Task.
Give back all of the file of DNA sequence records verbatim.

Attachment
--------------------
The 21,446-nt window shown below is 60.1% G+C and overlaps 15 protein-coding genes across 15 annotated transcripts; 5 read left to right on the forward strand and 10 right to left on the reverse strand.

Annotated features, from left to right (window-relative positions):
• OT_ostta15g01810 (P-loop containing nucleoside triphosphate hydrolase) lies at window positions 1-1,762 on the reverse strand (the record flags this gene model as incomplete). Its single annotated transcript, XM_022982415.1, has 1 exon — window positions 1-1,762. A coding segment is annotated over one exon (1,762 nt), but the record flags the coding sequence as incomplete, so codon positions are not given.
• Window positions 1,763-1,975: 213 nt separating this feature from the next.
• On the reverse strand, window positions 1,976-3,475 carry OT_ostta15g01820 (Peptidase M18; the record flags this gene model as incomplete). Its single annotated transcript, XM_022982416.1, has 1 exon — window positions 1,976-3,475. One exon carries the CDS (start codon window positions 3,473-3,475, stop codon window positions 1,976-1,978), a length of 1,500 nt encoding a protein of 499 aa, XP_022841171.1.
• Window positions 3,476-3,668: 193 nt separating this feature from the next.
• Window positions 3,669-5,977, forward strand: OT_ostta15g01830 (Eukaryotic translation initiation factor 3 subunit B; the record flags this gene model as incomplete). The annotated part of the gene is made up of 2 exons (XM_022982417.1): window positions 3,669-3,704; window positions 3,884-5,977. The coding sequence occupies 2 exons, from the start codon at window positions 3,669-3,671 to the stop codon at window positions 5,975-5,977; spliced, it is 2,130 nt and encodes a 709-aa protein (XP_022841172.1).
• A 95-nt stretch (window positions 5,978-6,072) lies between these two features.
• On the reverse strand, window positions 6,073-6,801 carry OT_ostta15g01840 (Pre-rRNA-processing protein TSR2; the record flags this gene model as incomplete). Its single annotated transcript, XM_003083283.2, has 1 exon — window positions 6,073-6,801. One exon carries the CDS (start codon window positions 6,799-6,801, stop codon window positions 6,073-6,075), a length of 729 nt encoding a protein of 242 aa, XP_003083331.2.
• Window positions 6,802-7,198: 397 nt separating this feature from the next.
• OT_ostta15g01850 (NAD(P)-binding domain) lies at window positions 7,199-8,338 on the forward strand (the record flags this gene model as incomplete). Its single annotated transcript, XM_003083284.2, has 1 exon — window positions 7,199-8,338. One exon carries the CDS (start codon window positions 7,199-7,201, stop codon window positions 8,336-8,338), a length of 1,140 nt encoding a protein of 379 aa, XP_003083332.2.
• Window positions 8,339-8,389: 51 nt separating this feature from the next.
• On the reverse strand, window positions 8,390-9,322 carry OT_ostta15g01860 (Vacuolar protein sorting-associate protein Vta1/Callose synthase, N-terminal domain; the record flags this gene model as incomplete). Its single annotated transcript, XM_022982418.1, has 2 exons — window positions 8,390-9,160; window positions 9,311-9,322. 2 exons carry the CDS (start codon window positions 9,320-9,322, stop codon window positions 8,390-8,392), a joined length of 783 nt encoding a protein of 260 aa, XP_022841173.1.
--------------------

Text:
The 21,446-nt window shown below is 60.1% G+C and overlaps 15 protein-coding genes across 15 annotated transcripts; 5 read left to right on the forward strand and 10 right to left on the reverse strand.

Annotated features, from left to right (window-relative positions):
• OT_ostta15g01810 (P-loop containing nucleoside triphosphate hydrolase) lies at window positions 1-1,762 on the reverse strand (the record flags this gene model as incomplete). Its single annotated transcript, XM_022982415.1, has 1 exon — window positions 1-1,762. A coding segment is annotated over one exon (1,762 nt), but the record flags the coding sequence as incomplete, so codon positions are not given.
• Window positions 1,763-1,975: 213 nt separating this feature from the next.
• On the reverse strand, window positions 1,976-3,475 carry OT_ostta15g01820 (Peptidase M18; the record flags this gene model as incomplete). Its single annotated transcript, XM_022982416.1, has 1 exon — window positions 1,976-3,475. One exon carries the CDS (start codon window positions 3,473-3,475, stop codon window positions 1,976-1,978), a length of 1,500 nt encoding a protein of 499 aa, XP_022841171.1.
• Window positions 3,476-3,668: 193 nt separating this feature from the next.
• Window positions 3,669-5,977, forward strand: OT_ostta15g01830 (Eukaryotic translation initiation factor 3 subunit B; the record flags this gene model as incomplete). The annotated part of the gene is made up of 2 exons (XM_022982417.1): window positions 3,669-3,704; window positions 3,884-5,977. The coding sequence occupies 2 exons, from the start codon at window positions 3,669-3,671 to the stop codon at window positions 5,975-5,977; spliced, it is 2,130 nt and encodes a 709-aa protein (XP_022841172.1).
• A 95-nt stretch (window positions 5,978-6,072) lies between these two features.
• On the reverse strand, window positions 6,073-6,801 carry OT_ostta15g01840 (Pre-rRNA-processing protein TSR2; the record flags this gene model as incomplete). Its single annotated transcript, XM_003083283.2, has 1 exon — window positions 6,073-6,801. One exon carries the CDS (start codon window positions 6,799-6,801, stop codon window positions 6,073-6,075), a length of 729 nt encoding a protein of 242 aa, XP_003083331.2.
• Window positions 6,802-7,198: 397 nt separating this feature from the next.
• OT_ostta15g01850 (NAD(P)-binding domain) lies at window positions 7,199-8,338 on the forward strand (the record flags this gene model as incomplete). Its single annotated transcript, XM_003083284.2, has 1 exon — window positions 7,199-8,338. One exon carries the CDS (start codon window positions 7,199-7,201, stop codon window positions 8,336-8,338), a length of 1,140 nt encoding a protein of 379 aa, XP_003083332.2.
• Window positions 8,339-8,389: 51 nt separating this feature from the next.
• On the reverse strand, window positions 8,390-9,322 carry OT_ostta15g01860 (Vacuolar protein sorting-associate protein Vta1/Callose synthase, N-terminal domain; the record flags this gene model as incomplete). Its single annotated transcript, XM_022982418.1, has 2 exons — window positions 8,390-9,160; window positions 9,311-9,322. 2 exons carry the CDS (start codon window positions 9,320-9,322, stop codon window positions 8,390-8,392), a joined length of 783 nt encoding a protein of 260 aa, XP_022841173.1.